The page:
June 4 - Global slowdown fears hit stocks and commodities around the globe as investors run for safe havens. Investment strategists weigh in on how investors should play it. Jill Bennett reports.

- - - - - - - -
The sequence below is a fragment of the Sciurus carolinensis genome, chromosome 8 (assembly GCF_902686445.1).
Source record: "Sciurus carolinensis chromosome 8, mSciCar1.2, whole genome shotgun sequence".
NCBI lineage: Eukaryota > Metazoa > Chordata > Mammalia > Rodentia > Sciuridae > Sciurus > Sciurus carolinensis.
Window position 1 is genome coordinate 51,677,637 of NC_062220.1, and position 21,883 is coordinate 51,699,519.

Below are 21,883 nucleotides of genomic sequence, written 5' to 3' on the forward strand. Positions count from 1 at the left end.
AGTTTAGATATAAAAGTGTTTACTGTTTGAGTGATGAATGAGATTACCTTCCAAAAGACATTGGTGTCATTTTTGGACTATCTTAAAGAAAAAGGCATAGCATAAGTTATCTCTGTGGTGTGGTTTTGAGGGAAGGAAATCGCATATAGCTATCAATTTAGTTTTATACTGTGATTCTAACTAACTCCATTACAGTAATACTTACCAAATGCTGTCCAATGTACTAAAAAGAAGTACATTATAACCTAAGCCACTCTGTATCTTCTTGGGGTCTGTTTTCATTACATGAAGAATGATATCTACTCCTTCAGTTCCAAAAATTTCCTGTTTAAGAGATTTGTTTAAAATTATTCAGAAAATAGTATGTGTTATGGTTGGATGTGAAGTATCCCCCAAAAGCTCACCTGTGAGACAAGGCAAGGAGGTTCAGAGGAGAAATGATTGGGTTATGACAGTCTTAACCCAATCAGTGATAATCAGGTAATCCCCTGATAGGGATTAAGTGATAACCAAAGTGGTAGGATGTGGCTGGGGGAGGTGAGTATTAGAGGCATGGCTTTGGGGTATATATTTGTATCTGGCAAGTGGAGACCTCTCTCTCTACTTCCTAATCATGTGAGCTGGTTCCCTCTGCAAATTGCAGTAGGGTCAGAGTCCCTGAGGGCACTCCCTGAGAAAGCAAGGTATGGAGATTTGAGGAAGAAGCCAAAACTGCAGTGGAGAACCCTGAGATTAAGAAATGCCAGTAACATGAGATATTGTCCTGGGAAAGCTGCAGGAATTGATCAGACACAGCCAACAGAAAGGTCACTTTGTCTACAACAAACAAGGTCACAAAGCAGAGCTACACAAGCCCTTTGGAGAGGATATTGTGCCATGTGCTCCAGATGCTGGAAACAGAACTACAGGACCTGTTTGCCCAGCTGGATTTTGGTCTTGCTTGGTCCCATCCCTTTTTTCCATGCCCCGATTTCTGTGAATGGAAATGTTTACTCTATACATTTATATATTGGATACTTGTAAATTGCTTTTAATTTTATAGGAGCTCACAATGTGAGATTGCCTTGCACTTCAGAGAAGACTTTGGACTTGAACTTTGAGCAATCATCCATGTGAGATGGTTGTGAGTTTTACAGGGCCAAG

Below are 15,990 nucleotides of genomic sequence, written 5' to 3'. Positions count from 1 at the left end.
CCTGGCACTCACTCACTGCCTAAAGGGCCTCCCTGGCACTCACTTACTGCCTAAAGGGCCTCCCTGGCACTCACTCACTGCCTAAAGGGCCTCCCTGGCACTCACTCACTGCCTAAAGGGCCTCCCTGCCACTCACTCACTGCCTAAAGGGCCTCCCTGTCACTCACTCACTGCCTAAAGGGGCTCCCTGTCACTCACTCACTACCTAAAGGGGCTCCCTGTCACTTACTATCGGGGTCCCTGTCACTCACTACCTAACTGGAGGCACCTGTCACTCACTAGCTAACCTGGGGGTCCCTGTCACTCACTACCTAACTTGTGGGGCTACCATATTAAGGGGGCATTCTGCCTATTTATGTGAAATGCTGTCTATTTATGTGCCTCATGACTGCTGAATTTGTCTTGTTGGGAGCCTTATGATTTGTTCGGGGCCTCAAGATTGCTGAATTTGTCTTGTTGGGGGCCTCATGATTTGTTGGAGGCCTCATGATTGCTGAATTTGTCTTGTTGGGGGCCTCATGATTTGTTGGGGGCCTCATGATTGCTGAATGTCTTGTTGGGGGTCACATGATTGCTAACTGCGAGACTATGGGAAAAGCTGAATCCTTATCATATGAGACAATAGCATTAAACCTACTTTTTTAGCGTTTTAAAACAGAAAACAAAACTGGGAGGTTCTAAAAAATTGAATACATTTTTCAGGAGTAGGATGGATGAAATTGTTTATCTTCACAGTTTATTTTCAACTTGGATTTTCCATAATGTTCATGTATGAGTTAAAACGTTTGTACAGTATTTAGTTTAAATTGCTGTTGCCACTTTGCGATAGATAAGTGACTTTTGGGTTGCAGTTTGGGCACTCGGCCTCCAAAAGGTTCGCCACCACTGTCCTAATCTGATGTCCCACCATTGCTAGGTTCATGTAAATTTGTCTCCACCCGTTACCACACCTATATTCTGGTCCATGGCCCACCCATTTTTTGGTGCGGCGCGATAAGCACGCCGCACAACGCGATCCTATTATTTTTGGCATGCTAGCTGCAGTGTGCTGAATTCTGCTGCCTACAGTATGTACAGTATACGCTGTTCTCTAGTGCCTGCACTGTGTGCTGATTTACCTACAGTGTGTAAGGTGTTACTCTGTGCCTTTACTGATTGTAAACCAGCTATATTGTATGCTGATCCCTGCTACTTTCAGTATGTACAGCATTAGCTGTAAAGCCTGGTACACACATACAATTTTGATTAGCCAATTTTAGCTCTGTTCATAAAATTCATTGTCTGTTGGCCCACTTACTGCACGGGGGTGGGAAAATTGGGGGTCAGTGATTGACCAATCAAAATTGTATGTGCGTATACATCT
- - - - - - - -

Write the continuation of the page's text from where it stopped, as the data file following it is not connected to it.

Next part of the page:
PLEASE NOTE: THIS EDIT CONTAINS CONVERTED 4:3 MATERIAL Investors are on the run, dodging the plummeting stock and commodity markets, as the European debt crisis sparks fears of a world slowdown. Many were already on the sidelines. Investment Company Institute data shows 46 percent of U.S. households owned stocks in 2011, down nearly 7 percent from a decade ago. Milton Ezrati, Economist and Market Strategist at Lord, Abbett & Co.. SOUNDBITE: MILTON EZRATI, ECONOMIST, MARKET STRATEGIST, LORD, ABBETT & CO. (ENGLISH) SAYING: "They are fleeing from any kind of risk asset equities across the globe, credit sensitive corporate bonds even to an extent municipal bonds more on the economy here than European trouble and moving in the direction of Treasuries which are a favorite place to hide of all maturities, deposits outside of the European banks in particular mostly United states, Canada and Japan." But it's not going to make investors rich. Ezrati points out that the best investors can do in deposits and bills is half a percentage point, well below inflation. He says credit sensitive bonds including low-grade corporate bonds, municipal bonds, packaged bank loans and mortgage debt may pay more in the end. Ezrati also looks to select U.S. stock sectors, including beaten down technology and consumer discretionary stocks. But, investors should remain cautious. Alec Young, International Equity Strategist at Standard & Poor's. SOUNDBITE: ALEC YOUNG, INTERNATIONAL EQUITY STRATEGIST, STANDARD & POOR'S (ENGLISH) SAYING: "We would recommend that investors step back and wait for some real fundamental improvements ie: some news that Germany is willing to be more proactive in helping some of the poor peripheral countries in the absence of that we don't think that any rallies will be lasting in nature." Investors will face more headwinds this week as Spain plans to tackle new measures to contain the debt crisis. Jill Bennett, Reuters